Lucy reading a book by Francoise Grellet with the title Developing reading skills, from the Cambridge Language Teaching Library

Babs Cain

Again, I was fortunate enough to share my experiences with lovely Lucy.  Jolene set the mood by taking us on a journey through a library, accompanied by beautiful sound. She encouraged us to imagine walking to a shelf to discover which book we would choose. 

In my mind before I’d even got there, I imagined I would select my favourite book A Return To Love by Marianne Williamson but to my surprise I chose Go Ask Alice by Anonymous.  It is the true story of a 15-year-old drug addict.  A harrowing story of events during the horrific journey of her life.  I feel like I am meant to read it again now.

I was a bit sad to look back and realise that books were sadly lacking in my life as a youngster, I only read one book, Anne of Green Gables.  I loved her dearly and so wanted to be her and especially, to marry Gilbert Blithe!  I also enjoyed the TV series very much as an adult. 

It brought home to me that I have spent very little time in libraries but this hasn’t stopped me reading during my adult life.  I have owned and read hundreds of books both fiction and non-fiction.  I was an avid reader for many years until technology became my new God.  I loved Historical novels and Thrillers, even Mills and Boon (this has me smiling as I write, who was I?) followed by religious books and later Self Development and Spiritual books.  I have loved each one of these genres as each fitted who I was at these times of my life.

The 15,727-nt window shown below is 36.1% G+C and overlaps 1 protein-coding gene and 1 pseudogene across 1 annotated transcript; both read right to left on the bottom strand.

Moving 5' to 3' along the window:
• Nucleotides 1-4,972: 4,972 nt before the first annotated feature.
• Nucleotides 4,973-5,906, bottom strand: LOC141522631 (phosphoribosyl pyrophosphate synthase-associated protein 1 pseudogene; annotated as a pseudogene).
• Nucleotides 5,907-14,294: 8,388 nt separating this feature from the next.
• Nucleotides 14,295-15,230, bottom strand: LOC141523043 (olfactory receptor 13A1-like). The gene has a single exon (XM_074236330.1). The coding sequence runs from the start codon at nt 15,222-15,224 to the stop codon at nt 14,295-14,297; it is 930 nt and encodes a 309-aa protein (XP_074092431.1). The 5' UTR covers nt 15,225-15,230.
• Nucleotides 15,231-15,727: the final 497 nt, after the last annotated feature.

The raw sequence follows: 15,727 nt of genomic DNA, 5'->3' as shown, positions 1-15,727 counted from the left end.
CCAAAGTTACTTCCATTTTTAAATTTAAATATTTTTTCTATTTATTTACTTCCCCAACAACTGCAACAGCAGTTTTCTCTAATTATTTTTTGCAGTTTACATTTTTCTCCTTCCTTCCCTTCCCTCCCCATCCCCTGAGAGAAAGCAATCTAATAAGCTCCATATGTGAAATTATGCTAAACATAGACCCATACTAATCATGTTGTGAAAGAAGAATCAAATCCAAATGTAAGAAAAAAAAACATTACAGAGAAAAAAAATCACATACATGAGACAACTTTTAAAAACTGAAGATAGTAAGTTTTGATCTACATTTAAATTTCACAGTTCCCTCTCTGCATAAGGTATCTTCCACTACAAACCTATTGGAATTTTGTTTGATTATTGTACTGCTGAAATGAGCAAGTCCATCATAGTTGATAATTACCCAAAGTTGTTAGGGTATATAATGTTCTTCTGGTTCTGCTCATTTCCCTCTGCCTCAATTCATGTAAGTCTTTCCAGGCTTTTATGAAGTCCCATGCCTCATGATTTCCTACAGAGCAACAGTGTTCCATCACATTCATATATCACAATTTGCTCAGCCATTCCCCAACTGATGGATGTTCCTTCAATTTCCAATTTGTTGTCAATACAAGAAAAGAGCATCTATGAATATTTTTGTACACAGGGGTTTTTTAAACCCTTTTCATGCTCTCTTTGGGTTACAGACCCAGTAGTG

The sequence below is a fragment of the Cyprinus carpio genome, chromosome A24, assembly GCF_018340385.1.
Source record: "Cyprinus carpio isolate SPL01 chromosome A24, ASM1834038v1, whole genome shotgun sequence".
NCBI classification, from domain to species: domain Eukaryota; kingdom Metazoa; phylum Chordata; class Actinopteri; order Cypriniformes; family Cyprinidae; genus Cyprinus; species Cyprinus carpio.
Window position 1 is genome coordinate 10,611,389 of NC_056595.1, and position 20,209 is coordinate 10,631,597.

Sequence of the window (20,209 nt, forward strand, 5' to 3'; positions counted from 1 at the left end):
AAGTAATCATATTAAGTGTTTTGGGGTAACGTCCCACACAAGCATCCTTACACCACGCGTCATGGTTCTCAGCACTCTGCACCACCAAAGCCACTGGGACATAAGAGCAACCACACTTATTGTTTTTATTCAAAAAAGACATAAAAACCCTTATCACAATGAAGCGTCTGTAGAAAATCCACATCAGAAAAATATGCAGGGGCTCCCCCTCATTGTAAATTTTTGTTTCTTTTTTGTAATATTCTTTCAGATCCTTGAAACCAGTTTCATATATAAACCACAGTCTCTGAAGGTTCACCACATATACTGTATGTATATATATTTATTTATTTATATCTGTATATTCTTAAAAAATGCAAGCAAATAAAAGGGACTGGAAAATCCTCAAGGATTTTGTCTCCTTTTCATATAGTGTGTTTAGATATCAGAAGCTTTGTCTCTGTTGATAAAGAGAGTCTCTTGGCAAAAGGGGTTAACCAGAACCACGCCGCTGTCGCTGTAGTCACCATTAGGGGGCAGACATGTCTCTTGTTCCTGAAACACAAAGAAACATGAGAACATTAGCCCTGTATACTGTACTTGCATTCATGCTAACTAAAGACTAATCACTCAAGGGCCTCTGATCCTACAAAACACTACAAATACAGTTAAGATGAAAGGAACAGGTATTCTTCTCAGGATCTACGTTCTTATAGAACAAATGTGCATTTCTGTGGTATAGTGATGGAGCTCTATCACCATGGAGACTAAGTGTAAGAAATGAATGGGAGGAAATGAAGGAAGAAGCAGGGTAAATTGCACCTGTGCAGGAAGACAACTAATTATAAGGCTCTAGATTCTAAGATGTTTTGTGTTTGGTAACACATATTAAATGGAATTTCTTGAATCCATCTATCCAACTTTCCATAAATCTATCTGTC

I continue to read self-development/spiritual books as I wish to evolve for the whole of my life. 

A woman's hand choosing books from a tightly packed bookshelf
Photo by cottonbro on Pexels.com

Margaret Kendall

I’ve always been a keen reader.  I love that feeling of being carried away by a novel, whether to a world seen through the eyes of someone else, life in the past or in an imagined future, set in places I’ve visited or am unlikely ever to visit myself.  So much is invested in creating virtual reality adventures, but, for me, turning the pages of a printed book is enough to transport me elsewhere.  I’ve discovered the same magic through audio or electronic books, but still prefer reading in an armchair, with a couple of hours in which to become engrossed.